10th cent. From Late Latin cattus 'id.' The voicing of Latin /k/ to Spanish /g/ is unexplained.
Borrowed from an Afro-Asiatic source (compare Coptic klít "cat").
Listed by Tibón (1988) as a particularly ancient hypocorism for physically-gifted individuals who showed agility and cat-like reflexes. The nickname fossilized as the surnames Gato, Gatón, and Gata.
Western Vulgar Latin: Asturian gatu, Portuguese gato, Galician gato, Catalan gat, French chat, Italian gatto; Eastern Vulgar Latin: Aromanian cãtushe, Romanian cătușă; Sardinian: batu; Extra-Comparanda: Basque katu "cat," (dialects) gat(h)u 'id.,' both borrowed from Late Latin cattus
All borrowed from Latin cattus. Old Irish catt "cat," Welsh cath 'id.,' Cornish kath 'id.'
Proto-Germanic *kattu- "cat," which may be borrowed from Latin cattus or borrowed from another language. North Germanic: Old Norse kǫttr "cat;" West Germanic: Old High German kazzo "cat," Old Saxon katto 'id.,' Old Frisian katte 'id.,' Old English catt (English cat)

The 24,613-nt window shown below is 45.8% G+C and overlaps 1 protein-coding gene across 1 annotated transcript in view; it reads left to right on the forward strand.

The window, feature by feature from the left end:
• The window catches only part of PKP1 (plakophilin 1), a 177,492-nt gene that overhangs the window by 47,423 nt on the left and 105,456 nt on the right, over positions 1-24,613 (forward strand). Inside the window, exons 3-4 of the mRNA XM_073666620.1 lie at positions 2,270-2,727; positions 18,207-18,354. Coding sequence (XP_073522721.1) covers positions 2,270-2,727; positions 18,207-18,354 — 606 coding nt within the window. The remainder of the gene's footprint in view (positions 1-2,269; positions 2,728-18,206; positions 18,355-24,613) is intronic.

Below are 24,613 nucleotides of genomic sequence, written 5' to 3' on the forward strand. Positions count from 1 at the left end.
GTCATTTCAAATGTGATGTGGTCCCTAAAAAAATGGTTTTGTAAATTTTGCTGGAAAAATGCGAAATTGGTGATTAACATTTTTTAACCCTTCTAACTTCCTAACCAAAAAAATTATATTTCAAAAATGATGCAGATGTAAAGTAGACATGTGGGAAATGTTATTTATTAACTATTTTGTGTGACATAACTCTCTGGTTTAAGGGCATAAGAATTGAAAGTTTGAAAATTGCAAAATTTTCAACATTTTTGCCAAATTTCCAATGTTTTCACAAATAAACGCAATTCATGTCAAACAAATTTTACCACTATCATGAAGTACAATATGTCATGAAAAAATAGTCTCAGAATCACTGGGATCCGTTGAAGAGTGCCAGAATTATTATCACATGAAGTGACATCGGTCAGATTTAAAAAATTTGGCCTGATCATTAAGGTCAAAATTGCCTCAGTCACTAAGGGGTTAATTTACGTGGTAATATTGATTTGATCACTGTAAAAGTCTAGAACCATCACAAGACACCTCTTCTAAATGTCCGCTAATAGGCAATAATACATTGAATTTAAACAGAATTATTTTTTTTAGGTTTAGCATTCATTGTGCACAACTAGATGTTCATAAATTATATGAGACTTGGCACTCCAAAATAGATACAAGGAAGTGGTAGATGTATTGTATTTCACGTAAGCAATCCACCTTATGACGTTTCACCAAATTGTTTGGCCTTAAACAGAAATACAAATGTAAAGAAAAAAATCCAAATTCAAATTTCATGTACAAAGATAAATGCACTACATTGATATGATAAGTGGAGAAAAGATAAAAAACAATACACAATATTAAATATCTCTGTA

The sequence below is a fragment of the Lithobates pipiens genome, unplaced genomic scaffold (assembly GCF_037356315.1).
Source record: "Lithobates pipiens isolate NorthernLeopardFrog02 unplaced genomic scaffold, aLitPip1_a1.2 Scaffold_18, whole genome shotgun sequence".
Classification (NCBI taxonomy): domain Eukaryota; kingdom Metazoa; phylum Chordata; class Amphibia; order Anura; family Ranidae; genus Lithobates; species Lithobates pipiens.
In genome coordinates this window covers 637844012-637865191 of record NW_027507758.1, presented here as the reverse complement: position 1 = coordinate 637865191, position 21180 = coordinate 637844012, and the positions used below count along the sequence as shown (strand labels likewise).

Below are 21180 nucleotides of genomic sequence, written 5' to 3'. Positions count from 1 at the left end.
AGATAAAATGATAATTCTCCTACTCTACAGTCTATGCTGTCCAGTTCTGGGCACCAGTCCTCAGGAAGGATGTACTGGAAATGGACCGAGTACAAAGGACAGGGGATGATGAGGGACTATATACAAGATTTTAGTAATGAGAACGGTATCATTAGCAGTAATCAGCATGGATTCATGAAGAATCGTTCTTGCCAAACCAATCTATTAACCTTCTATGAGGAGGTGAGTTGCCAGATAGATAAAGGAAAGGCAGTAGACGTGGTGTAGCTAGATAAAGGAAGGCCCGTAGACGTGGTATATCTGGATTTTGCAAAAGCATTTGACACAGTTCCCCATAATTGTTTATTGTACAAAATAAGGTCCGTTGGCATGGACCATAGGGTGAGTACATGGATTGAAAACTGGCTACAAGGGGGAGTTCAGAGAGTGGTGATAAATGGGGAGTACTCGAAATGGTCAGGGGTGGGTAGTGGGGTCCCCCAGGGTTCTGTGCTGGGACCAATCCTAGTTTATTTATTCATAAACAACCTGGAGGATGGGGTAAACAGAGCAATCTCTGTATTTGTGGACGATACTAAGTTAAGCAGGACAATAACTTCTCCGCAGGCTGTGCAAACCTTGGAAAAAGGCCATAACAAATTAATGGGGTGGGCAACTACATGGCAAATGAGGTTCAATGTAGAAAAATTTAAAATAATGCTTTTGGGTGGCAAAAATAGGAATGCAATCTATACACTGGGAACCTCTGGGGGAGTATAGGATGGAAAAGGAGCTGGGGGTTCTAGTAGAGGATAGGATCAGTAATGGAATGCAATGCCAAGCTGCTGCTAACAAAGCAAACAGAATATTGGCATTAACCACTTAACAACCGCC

Borrowed from either Latin cattus or Proto-Germanic *kattu-. East Slavic: Russian kot "tomcat;" Baltic: Lithuanian katė̃ "cat"
Ancient Greek κάττα (kátta) "cat," Modern Greek γάτα (gáta) 'id.'
Borrowed from an unknown language. Old Armenian katu "cat"
Possibly borrowed from another language. Arabic qiṭṭ "cat," Syriac qaṭṭu 'id.'
The sound shift of /k/ to /g/ did not affect c-initial words in Latin, so we are left with the question of whence the g- in gato? Considering cognates in Catalan gat and Italian gatto, we could reconstruct a Vulgar Latin variant *gattus but this looks unmotivated. To posit that the word was borrowed from another language (Basque?) would be at odds with the historical record.